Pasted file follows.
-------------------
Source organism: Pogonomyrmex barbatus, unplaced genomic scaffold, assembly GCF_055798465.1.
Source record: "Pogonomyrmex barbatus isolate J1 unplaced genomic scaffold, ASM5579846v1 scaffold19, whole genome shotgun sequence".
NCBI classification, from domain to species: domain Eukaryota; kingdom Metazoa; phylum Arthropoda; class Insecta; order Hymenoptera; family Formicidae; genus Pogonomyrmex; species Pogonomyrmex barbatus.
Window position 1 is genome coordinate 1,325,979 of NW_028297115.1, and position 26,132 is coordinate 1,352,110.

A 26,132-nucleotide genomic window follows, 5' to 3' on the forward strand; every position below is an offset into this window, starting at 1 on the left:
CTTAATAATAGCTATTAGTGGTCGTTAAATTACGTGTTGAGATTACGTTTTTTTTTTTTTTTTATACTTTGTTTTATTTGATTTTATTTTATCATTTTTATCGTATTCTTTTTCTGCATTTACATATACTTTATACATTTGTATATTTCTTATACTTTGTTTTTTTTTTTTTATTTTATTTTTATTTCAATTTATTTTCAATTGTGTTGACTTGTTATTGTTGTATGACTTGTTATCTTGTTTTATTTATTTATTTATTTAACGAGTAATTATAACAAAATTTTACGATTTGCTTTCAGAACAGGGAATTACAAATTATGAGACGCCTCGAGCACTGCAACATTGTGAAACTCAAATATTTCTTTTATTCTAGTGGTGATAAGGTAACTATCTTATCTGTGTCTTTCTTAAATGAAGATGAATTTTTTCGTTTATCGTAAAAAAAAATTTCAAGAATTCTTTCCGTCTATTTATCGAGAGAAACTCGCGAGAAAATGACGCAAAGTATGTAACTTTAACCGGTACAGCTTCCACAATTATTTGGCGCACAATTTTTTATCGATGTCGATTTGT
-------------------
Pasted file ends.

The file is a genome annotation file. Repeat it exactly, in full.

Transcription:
Source organism: Pogonomyrmex barbatus, unplaced genomic scaffold, assembly GCF_055798465.1.
Source record: "Pogonomyrmex barbatus isolate J1 unplaced genomic scaffold, ASM5579846v1 scaffold19, whole genome shotgun sequence".
NCBI classification, from domain to species: domain Eukaryota; kingdom Metazoa; phylum Arthropoda; class Insecta; order Hymenoptera; family Formicidae; genus Pogonomyrmex; species Pogonomyrmex barbatus.
Window position 1 is genome coordinate 1,325,979 of NW_028297115.1, and position 26,132 is coordinate 1,352,110.

A 26,132-nucleotide genomic window follows, 5' to 3' on the forward strand; every position below is an offset into this window, starting at 1 on the left:
CTTAATAATAGCTATTAGTGGTCGTTAAATTACGTGTTGAGATTACGTTTTTTTTTTTTTTTTATACTTTGTTTTATTTGATTTTATTTTATCATTTTTATCGTATTCTTTTTCTGCATTTACATATACTTTATACATTTGTATATTTCTTATACTTTGTTTTTTTTTTTTTATTTTATTTTTATTTCAATTTATTTTCAATTGTGTTGACTTGTTATTGTTGTATGACTTGTTATCTTGTTTTATTTATTTATTTATTTAACGAGTAATTATAACAAAATTTTACGATTTGCTTTCAGAACAGGGAATTACAAATTATGAGACGCCTCGAGCACTGCAACATTGTGAAACTCAAATATTTCTTTTATTCTAGTGGTGATAAGGTAACTATCTTATCTGTGTCTTTCTTAAATGAAGATGAATTTTTTCGTTTATCGTAAAAAAAAATTTCAAGAATTCTTTCCGTCTATTTATCGAGAGAAACTCGCGAGAAAATGACGCAAAGTATGTAACTTTAACCGGTACAGCTTCCACAATTATTTGGCGCACAATTTTTTATCGATGTCGATTTGT